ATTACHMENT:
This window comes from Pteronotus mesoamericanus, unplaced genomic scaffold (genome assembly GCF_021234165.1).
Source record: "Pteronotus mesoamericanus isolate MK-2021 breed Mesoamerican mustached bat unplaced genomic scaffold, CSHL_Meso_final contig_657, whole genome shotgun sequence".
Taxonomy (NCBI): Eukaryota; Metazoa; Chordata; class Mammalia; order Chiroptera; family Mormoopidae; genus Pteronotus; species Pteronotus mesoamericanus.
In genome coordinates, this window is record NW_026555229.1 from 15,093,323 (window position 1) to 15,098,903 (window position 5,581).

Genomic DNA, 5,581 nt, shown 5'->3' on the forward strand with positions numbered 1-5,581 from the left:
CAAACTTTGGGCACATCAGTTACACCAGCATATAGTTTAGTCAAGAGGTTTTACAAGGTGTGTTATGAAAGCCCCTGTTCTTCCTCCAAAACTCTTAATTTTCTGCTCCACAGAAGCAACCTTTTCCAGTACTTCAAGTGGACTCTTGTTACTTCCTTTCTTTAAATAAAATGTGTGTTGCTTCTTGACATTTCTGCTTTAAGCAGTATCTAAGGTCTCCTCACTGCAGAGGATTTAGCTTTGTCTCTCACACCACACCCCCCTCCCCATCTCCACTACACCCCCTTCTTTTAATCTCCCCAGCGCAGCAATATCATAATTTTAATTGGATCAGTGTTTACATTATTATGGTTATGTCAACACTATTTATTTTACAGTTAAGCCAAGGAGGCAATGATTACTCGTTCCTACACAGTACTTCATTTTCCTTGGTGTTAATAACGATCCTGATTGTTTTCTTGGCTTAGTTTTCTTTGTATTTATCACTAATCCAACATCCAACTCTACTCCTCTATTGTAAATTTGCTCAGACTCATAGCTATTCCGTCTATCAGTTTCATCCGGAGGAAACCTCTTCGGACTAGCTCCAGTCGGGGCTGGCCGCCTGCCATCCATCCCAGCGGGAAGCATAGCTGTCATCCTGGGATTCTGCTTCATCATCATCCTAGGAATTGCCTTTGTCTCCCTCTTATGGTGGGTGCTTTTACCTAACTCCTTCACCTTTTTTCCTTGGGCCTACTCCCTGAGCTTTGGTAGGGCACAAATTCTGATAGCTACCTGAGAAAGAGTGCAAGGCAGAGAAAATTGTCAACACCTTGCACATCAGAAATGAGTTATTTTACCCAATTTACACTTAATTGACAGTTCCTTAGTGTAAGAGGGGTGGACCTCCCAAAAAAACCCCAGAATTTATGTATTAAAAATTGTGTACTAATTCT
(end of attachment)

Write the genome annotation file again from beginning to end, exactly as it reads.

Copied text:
This window comes from Pteronotus mesoamericanus, unplaced genomic scaffold (genome assembly GCF_021234165.1).
Source record: "Pteronotus mesoamericanus isolate MK-2021 breed Mesoamerican mustached bat unplaced genomic scaffold, CSHL_Meso_final contig_657, whole genome shotgun sequence".
Taxonomy (NCBI): Eukaryota; Metazoa; Chordata; class Mammalia; order Chiroptera; family Mormoopidae; genus Pteronotus; species Pteronotus mesoamericanus.
In genome coordinates, this window is record NW_026555229.1 from 15,093,323 (window position 1) to 15,098,903 (window position 5,581).

Genomic DNA, 5,581 nt, shown 5'->3' on the forward strand with positions numbered 1-5,581 from the left:
CAAACTTTGGGCACATCAGTTACACCAGCATATAGTTTAGTCAAGAGGTTTTACAAGGTGTGTTATGAAAGCCCCTGTTCTTCCTCCAAAACTCTTAATTTTCTGCTCCACAGAAGCAACCTTTTCCAGTACTTCAAGTGGACTCTTGTTACTTCCTTTCTTTAAATAAAATGTGTGTTGCTTCTTGACATTTCTGCTTTAAGCAGTATCTAAGGTCTCCTCACTGCAGAGGATTTAGCTTTGTCTCTCACACCACACCCCCCTCCCCATCTCCACTACACCCCCTTCTTTTAATCTCCCCAGCGCAGCAATATCATAATTTTAATTGGATCAGTGTTTACATTATTATGGTTATGTCAACACTATTTATTTTACAGTTAAGCCAAGGAGGCAATGATTACTCGTTCCTACACAGTACTTCATTTTCCTTGGTGTTAATAACGATCCTGATTGTTTTCTTGGCTTAGTTTTCTTTGTATTTATCACTAATCCAACATCCAACTCTACTCCTCTATTGTAAATTTGCTCAGACTCATAGCTATTCCGTCTATCAGTTTCATCCGGAGGAAACCTCTTCGGACTAGCTCCAGTCGGGGCTGGCCGCCTGCCATCCATCCCAGCGGGAAGCATAGCTGTCATCCTGGGATTCTGCTTCATCATCATCCTAGGAATTGCCTTTGTCTCCCTCTTATGGTGGGTGCTTTTACCTAACTCCTTCACCTTTTTTCCTTGGGCCTACTCCCTGAGCTTTGGTAGGGCACAAATTCTGATAGCTACCTGAGAAAGAGTGCAAGGCAGAGAAAATTGTCAACACCTTGCACATCAGAAATGAGTTATTTTACCCAATTTACACTTAATTGACAGTTCCTTAGTGTAAGAGGGGTGGACCTCCCAAAAAAACCCCAGAATTTATGTATTAAAAATTGTGTACTAATTCT